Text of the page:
New home for Brock’s Shoulder

From a distance, it looks like a large rock; but there’s much more to the piece of limestone that now sits beneath the stairs in Brock University’s Rankin Family Pavilion.

Known to the University community as Brock’s Shoulder, the stone torso was once part of Brock’s Monument — a 56-metre stone column and statue of Maj.-Gen. Sir Isaac Brock in Queenston Heights Park.

In 1929, several pieces of the monument were damaged by a lightning storm. Brock’s outstretched right arm had fallen off and, although intact, the torso, left shoulder and head were in poor shape.

A person wearing a brimmed hat bends over to use a cleaning brush to scrub a stone torso. A long hose is uncoiled on the ground and a large white bucket sits next to the stone. A small container of cleaning chemicals is on the ground.

Brock’s Shoulder was professionally cleaned by restoration specialist Joshua Chan last summer.

The following year, the torso and arms were rebuilt from scratch, the head was repaired and put back into position, and the damaged pieces were removed and stored at the monument’s base.

The pieces remained there for more than three decades until 1966, when a group of Brock students collected the damaged torso and shoulder piece from Queenston Heights and brought it to Brock’s campus in St. Catharines, which, at the time, was a former refrigerator factory at the bottom of Glenridge hill.

Upon learning of the mischievous act, Brock President James A. Gibson promptly returned the stone. The following year, students repeated the escapade.

Several years later in 1973, the piece returned to Brock once again, this time through legitimate means. Parks Canada donated Brock’s Shoulder as a tribute to the many people and organizations that contributed to the University’s Founding Fund. It was placed outside between Mackenzie Chown Complex Blocks B and C in what was called Founders’ Court.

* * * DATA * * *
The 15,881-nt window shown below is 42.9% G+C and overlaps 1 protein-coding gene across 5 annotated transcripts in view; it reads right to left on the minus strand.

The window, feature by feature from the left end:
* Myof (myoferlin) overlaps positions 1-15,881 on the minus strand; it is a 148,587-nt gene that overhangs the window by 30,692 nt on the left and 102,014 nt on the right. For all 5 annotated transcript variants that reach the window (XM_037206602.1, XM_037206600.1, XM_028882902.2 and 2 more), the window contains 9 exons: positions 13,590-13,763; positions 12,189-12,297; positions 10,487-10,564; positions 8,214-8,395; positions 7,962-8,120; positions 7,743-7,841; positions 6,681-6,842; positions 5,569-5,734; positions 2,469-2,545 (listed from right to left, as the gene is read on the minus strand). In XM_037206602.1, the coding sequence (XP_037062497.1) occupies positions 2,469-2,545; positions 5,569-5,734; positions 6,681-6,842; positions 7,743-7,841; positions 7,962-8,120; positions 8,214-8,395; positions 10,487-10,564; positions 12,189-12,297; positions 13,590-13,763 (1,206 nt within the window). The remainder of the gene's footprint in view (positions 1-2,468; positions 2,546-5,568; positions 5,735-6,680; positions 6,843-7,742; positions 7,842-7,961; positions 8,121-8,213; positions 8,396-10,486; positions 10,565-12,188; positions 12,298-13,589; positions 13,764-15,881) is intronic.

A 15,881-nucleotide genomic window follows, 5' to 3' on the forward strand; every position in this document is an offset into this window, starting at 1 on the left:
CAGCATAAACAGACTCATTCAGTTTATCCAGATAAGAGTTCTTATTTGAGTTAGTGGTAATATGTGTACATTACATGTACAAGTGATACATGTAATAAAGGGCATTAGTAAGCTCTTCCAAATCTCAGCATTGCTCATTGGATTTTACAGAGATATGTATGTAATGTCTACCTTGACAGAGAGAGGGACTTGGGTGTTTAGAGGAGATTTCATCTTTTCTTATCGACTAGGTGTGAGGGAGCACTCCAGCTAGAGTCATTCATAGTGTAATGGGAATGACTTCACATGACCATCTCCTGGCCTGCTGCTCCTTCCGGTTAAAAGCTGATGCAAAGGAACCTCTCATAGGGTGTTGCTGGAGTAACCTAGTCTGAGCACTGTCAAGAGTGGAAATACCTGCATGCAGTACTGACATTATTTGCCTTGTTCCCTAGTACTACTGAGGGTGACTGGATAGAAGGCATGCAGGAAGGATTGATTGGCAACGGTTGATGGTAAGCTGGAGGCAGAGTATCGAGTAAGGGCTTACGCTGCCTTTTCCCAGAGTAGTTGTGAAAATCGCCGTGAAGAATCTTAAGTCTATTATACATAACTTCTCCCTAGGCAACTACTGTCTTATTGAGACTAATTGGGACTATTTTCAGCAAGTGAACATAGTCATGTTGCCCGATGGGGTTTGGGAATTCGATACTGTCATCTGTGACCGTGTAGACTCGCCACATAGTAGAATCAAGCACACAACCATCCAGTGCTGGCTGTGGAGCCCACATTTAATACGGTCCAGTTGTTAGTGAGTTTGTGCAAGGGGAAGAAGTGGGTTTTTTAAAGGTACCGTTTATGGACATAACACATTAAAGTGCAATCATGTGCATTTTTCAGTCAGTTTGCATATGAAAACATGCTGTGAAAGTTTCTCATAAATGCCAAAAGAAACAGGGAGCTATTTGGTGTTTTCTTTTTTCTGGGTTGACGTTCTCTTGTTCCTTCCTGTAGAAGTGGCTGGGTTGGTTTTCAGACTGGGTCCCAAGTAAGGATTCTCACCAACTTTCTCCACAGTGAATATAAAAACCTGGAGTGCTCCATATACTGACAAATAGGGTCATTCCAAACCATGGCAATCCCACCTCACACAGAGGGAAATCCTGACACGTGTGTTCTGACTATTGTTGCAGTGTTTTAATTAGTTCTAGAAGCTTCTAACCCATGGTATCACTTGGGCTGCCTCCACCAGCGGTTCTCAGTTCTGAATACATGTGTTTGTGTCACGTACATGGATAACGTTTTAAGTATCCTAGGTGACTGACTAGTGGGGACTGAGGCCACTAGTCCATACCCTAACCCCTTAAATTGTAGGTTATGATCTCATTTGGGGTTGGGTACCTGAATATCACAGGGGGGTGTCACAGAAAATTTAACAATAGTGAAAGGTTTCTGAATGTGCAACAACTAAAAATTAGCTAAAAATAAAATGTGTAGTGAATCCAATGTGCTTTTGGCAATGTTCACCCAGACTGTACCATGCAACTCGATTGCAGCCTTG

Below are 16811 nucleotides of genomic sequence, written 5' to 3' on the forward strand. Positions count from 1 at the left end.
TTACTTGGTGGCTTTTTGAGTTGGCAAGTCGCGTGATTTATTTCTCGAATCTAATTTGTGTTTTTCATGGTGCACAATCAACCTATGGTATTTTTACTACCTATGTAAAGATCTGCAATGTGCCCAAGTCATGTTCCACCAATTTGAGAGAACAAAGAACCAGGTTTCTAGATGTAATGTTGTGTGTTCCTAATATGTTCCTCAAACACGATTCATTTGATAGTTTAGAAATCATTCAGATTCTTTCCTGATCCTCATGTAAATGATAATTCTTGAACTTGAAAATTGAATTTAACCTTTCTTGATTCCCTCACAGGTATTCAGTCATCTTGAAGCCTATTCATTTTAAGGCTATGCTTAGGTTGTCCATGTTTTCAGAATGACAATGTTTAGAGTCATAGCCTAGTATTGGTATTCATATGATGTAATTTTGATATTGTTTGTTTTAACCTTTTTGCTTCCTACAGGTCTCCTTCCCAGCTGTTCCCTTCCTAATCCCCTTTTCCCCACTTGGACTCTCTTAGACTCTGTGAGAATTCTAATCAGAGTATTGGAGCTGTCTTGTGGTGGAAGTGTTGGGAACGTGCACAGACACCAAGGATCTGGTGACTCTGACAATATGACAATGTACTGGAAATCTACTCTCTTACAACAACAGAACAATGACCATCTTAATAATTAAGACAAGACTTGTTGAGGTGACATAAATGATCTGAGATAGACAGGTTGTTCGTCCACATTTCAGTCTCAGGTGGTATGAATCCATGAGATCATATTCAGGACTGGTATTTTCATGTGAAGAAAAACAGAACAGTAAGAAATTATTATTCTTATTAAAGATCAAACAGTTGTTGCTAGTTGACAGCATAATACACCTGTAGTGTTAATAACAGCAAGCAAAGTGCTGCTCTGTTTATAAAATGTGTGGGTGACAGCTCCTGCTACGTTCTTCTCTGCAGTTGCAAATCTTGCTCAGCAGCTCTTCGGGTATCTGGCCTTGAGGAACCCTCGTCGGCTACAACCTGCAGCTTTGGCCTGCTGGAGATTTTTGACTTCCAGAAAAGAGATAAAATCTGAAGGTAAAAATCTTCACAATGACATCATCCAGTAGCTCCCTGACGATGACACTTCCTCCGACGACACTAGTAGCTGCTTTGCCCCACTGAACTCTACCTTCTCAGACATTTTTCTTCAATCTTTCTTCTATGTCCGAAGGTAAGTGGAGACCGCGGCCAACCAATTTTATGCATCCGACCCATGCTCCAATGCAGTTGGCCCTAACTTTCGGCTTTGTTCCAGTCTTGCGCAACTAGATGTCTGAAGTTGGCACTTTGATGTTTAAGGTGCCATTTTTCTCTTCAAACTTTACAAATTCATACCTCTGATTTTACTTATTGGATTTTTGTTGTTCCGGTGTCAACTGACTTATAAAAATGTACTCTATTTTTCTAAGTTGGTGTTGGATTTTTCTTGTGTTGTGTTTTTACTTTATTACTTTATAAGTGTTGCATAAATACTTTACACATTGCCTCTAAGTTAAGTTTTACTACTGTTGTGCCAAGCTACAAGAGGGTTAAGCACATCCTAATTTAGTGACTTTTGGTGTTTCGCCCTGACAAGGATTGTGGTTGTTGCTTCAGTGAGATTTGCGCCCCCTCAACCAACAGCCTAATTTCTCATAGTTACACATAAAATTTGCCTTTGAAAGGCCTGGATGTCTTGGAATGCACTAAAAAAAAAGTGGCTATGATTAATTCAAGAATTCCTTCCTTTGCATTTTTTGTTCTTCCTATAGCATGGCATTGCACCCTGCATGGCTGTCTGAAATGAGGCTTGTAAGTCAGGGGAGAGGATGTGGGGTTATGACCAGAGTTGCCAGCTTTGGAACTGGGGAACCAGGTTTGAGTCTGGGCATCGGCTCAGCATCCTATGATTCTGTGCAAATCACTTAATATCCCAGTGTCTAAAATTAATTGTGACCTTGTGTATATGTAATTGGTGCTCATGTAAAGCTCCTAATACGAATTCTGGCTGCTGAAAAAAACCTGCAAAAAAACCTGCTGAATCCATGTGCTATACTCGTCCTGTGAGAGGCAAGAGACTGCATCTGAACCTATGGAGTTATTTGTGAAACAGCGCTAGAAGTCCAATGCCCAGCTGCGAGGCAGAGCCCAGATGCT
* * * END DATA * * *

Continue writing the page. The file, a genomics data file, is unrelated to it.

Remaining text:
For the University’s 25th anniversary in 1989, Brock’s Shoulder was transferred to the edge of Jubilee Court near DeCew Residence. In 2007, it was moved within Jubilee Court to the end of the walkway near the entrance to Mackenzie Chown Complex E, F and H Blocks.

After more than four decades outdoors, Brock’s Shoulder was moved inside in 2016, first to a campus barn and then two years later to the Central Utilities Building. Last summer, a restoration specialist professionally cleaned the stone to ready it for a more permanent location indoors.

Last week, members of Brock’s Facilities Management team carefully moved Brock’s Shoulder to a place of prominence for many to appreciate: the Rankin Family Pavilion, which is considered the ‘front door’ of the University.

Over the next several weeks, a memorial plaque will be installed to explain the stone’s history and significance to the University.

To learn more about the folklore and history behind Brock’s Shoulder, read this Brock News article, co-written in 2011 by the late Alun Hughes, former local historian and Brock Associate Professor of Geography. Hughes also published a more detailed article in The Historical Society of St. Catharines newsletter (page 9) the same year.

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